• Tue
  • Sep 2, 2014
  • Updated: 5:18pm

Cathay pilot accused of sex attack on hostess

PUBLISHED : Friday, 13 January, 2012, 12:00am
UPDATED : Friday, 13 January, 2012, 12:00am
 

A Cathay Pacific pilot has been charged over an alleged sexual attack on a female member of the airline's cabin crew in a New York hotel room.

A spokesman for the Brooklyn District Attorney's office said David da Tonn, 34, had been charged with sexual misconduct, third-degree sexual abuse and second-degree harassment.

The pilot, who was arraigned on New Year's Day, has been released on US$5,000 bail and is due to appear in court on February 21.

Prosecutors say da Tonn's alleged victim - described by the District Attorney's Office as a 44-year-old female colleague who lives in Hong Kong - said she was attacked in a Brooklyn hotel room at 3am on New Year's Eve. Da Tonn was arrested soon after 7am.

The spokesman said the charges against da Tonn covered unconsensual oral sex and unconsensual sex.

A Cathay spokeswoman said that given the continuing investigation it was unable to provide any further comment.

'We must also respect the privacy of those involved. The company will co-operate fully with the law enforcement authorities in New York,' she said.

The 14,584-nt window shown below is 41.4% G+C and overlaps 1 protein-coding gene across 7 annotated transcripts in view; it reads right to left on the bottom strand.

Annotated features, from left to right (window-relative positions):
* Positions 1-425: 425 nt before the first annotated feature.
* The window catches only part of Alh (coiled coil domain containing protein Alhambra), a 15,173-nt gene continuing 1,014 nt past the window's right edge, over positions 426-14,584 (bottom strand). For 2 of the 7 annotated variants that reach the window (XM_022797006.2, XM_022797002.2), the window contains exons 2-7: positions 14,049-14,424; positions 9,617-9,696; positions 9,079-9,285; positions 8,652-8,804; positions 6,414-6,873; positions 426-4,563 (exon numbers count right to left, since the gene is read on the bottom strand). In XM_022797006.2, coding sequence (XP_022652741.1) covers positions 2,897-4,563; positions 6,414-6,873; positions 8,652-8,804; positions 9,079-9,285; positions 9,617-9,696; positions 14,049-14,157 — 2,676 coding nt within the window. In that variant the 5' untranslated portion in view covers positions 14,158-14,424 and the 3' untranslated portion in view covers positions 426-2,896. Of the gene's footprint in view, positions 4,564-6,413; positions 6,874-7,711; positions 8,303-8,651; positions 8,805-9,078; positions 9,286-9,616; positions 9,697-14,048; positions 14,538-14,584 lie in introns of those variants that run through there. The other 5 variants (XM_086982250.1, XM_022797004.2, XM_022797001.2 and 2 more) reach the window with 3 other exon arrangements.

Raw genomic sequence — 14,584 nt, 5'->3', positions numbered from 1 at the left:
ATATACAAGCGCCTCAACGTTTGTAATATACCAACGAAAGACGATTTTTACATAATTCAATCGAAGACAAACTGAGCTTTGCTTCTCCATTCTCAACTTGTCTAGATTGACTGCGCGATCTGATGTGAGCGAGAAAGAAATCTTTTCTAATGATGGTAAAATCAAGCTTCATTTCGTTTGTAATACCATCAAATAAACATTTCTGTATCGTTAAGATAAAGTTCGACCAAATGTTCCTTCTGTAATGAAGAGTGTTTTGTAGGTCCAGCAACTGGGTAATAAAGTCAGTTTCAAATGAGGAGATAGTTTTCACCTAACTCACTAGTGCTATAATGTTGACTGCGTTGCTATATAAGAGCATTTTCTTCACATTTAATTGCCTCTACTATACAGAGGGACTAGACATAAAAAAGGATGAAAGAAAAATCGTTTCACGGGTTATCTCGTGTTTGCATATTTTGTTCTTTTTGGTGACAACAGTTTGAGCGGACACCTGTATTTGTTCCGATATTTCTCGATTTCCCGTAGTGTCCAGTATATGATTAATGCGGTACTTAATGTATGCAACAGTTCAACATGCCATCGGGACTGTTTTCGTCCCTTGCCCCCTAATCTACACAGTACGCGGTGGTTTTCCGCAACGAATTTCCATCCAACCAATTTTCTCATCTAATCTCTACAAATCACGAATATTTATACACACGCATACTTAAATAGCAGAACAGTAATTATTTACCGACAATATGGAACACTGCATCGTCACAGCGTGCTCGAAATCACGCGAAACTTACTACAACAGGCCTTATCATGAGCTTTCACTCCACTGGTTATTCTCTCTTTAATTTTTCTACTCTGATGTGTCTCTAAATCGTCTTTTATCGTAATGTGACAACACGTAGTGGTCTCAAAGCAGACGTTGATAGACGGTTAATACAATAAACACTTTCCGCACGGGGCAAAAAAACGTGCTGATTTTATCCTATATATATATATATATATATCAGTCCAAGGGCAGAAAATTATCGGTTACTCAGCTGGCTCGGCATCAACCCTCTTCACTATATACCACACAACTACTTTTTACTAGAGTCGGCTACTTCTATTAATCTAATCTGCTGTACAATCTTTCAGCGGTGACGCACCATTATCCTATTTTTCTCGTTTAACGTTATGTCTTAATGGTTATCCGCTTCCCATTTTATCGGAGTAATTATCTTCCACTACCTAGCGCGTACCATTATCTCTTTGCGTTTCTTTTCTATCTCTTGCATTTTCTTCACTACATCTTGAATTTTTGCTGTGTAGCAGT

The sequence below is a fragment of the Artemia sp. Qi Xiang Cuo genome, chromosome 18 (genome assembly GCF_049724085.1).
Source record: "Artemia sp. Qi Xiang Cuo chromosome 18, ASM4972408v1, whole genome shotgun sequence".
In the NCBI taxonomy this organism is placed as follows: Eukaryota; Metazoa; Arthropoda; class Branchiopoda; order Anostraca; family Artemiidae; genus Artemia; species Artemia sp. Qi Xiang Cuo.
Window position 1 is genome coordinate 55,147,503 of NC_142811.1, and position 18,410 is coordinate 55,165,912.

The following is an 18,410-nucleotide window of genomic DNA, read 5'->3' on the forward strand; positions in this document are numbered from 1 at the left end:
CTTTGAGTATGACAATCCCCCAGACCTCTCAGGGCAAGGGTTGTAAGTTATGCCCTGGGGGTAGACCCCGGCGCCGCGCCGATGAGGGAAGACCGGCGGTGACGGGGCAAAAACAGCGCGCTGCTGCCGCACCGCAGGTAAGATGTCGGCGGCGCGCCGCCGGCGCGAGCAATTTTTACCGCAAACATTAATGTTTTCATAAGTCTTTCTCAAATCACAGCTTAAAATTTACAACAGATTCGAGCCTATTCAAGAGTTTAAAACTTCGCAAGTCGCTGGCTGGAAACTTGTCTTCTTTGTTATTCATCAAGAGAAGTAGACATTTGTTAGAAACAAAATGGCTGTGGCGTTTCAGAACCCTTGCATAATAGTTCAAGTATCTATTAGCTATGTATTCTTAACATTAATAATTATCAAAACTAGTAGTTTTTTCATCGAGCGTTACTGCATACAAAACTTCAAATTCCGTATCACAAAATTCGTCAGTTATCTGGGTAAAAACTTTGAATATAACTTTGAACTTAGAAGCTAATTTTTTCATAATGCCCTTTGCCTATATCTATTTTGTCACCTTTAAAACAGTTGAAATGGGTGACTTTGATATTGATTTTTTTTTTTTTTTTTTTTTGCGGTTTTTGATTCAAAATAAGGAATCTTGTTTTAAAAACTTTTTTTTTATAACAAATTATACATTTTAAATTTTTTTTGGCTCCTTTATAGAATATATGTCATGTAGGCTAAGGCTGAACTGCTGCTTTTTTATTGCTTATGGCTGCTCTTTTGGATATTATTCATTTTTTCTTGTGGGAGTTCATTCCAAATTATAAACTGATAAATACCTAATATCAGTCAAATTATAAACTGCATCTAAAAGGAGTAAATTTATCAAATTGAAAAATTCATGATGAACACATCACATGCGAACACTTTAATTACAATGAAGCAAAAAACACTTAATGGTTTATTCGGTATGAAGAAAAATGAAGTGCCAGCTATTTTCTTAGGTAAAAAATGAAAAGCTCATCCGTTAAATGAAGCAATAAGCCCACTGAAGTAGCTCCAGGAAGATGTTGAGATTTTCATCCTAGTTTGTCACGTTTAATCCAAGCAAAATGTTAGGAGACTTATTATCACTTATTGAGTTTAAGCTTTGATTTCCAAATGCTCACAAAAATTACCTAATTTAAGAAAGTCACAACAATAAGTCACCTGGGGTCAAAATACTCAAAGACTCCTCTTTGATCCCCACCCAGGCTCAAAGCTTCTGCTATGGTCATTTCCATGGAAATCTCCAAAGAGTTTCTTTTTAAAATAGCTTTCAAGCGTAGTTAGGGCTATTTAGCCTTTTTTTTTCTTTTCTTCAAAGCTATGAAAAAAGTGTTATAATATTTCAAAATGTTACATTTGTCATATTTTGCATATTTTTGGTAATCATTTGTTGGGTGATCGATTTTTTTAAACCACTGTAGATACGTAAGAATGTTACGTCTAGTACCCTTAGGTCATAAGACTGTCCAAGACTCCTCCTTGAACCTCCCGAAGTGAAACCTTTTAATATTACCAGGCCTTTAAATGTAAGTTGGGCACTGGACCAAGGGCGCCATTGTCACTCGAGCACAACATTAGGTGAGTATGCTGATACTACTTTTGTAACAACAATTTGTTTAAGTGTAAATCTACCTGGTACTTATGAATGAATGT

'The company takes the matter seriously and we are providing necessary and appropriate support and care to those impacted.'

Because the matter is subject to legal proceedings, neither the Aircrew Officers Association or the Cathay Pacific Airway's Flight Attendants' Union would comment.

The alleged assault is the latest PR headache for the airline.

In October, a captain was photographed sleeping in his seat at an altitude of 11,000 metres, prompting disciplinary proceedings against the picture taker. The airline insisted that a 'power nap' of a maximum of 40 minutes, while rarely used, was permitted on long-haul flights.

In August, photos of an air hostess performing oral sex on an expatriate pilot in a cockpit circulated on the internet. The incident cost both of them their jobs, although the plane was on the ground and out of service when the photos were taken.

Cathay's chief executive John Slosar said at the time: 'I find any behaviour that recklessly soils the company's reputation or our team members totally unacceptable.'

The scandal also led to the postponement of Cathay's multimillion-dollar international advertising campaign, featuring the tagline: 'Meet the team who go the extra mile to make you feel special.'

Some insiders feared the slogan would be subject to ridicule.

The campaign was launched two months later with the catchphrase: 'People. They make an airline.'

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